• As an adjective, it describes food frosted or iced with syrup, glaze, frosting, or another shiny coating.
  • As an adjective, it describes fabric with a gloss or sheen to its surface.
  • As an noun, it can mean crystallized or candied fruit. Sometimes soap or body wash has this name if its fragrance is meant to imitate this specific dessert.

Glacier (pronounced “glay-shurr”; rhymes with erasure) is a noun. It means a large area of snow and ice that covers the valley and lower-lying parts of a mountain range.  Glacier National Park is located in Montana, in the upper northwest of the continental United States. It is part of the Rocky Mountains.

The following story uses both words correctly:

Gladys traveled to Glacier National Park for Christmas break. She enjoyed skiing in the Rockies and climbing the glaciers. But she also really enjoyed aprés ski treats. She tried ice wine for the first time, and the Cherry Glacé dessert she had one night was one of the best she’d had in recent memory.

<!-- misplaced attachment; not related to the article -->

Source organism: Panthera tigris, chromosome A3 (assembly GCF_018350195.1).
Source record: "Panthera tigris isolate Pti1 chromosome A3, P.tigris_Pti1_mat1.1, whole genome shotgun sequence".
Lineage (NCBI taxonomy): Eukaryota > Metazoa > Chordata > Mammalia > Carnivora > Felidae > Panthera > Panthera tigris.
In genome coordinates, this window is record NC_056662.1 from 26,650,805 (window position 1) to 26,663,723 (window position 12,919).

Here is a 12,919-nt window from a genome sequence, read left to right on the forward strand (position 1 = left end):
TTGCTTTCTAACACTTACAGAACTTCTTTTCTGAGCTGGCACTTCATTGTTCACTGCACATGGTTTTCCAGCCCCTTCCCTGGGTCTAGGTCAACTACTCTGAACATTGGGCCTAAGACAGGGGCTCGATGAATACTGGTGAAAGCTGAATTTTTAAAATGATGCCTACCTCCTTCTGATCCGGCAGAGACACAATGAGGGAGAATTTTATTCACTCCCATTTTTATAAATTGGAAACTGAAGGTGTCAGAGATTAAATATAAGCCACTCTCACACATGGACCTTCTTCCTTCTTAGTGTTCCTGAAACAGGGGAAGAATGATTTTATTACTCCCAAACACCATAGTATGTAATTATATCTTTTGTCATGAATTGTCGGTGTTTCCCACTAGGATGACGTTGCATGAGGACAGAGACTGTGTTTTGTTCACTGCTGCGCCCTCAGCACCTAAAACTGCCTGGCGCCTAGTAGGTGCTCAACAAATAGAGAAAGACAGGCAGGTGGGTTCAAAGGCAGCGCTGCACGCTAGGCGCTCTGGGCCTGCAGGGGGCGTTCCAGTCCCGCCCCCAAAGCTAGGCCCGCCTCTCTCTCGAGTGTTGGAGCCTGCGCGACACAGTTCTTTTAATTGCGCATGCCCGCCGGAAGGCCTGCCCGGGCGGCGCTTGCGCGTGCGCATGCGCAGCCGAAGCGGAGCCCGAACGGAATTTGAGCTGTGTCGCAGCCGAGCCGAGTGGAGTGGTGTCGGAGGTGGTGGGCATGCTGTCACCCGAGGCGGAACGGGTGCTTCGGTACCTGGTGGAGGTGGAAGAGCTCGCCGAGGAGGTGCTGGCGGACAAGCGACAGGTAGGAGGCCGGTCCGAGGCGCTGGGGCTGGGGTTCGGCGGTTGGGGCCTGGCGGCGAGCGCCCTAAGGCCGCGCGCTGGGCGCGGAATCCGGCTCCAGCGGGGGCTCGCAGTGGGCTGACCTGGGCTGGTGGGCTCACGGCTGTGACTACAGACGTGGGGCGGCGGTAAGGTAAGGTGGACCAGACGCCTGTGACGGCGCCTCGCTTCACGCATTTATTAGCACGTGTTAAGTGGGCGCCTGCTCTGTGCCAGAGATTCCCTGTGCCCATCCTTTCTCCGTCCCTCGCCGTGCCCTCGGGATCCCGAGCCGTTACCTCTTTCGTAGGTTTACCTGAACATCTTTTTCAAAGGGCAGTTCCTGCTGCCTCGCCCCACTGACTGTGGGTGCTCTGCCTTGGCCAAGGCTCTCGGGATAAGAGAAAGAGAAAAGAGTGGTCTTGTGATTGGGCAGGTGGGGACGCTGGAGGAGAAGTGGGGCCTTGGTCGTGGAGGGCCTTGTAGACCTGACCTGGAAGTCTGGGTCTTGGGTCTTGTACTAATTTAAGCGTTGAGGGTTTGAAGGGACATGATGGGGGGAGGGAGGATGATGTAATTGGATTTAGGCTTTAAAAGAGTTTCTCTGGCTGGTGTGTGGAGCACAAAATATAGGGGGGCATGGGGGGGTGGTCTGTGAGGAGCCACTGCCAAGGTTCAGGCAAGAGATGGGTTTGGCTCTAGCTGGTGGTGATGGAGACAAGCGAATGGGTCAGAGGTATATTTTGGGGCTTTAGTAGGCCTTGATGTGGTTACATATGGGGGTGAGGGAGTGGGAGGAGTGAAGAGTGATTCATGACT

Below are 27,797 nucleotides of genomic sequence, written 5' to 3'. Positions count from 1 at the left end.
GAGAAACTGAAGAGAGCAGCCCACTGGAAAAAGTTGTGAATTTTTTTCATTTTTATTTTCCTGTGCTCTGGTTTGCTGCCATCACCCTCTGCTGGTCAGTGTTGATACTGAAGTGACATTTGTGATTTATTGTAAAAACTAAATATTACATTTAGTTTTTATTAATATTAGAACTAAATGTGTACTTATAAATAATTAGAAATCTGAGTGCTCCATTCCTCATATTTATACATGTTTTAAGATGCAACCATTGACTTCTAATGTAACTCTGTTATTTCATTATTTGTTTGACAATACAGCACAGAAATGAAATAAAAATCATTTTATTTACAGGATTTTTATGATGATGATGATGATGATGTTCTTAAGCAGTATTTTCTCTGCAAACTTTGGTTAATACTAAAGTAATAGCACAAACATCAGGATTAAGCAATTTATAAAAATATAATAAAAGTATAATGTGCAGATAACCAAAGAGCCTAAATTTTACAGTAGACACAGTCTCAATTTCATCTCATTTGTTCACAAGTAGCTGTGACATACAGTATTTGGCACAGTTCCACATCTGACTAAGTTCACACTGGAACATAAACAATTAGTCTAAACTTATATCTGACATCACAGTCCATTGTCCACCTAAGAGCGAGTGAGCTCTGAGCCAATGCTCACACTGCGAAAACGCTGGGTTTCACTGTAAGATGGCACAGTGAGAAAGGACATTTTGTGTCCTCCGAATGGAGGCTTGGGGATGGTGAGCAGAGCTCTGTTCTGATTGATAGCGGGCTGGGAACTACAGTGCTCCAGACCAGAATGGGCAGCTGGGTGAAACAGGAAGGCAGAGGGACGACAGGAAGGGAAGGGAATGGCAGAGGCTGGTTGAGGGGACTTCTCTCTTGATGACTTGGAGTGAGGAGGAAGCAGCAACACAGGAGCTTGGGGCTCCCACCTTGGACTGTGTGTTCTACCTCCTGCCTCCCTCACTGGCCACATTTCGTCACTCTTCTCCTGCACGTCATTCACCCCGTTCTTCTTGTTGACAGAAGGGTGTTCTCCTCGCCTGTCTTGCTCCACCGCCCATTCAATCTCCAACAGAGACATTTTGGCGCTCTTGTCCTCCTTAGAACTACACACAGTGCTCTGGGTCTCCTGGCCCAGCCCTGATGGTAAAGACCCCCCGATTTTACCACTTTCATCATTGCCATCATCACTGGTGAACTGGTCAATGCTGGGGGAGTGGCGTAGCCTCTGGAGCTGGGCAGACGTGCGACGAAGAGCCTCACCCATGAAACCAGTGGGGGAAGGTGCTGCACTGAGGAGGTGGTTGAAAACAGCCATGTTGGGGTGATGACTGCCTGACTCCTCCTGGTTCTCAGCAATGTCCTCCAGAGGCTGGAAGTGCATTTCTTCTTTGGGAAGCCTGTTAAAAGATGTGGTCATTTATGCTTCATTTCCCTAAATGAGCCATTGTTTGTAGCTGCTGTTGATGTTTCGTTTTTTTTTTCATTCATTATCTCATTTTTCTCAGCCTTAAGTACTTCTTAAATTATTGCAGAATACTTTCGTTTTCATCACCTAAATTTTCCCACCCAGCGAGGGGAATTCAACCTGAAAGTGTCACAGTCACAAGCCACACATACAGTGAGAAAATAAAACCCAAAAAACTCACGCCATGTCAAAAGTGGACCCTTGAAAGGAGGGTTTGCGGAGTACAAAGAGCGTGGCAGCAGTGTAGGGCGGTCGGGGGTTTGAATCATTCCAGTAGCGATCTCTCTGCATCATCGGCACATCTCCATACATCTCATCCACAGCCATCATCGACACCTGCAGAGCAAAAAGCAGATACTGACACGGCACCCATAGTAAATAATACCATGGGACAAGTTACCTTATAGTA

Easily Confused Words

Easily Confused Words: Debut vs. Debit

Debut and debit are easily confused words.

The spell-check application of most word processing software programs would not catch a slip-up of these two words. Spell-check is looking for words that aren’t in its dictionary, and words that resemble words in its dictionary, but are possibly spelled wrong. Spell-check isn’t perfect. It doesn’t know and can’t guess what word you wanted, or what word you meant, it can only judge the words on the page. If you used words that are all spelled correctly, it gives you a pass anyway.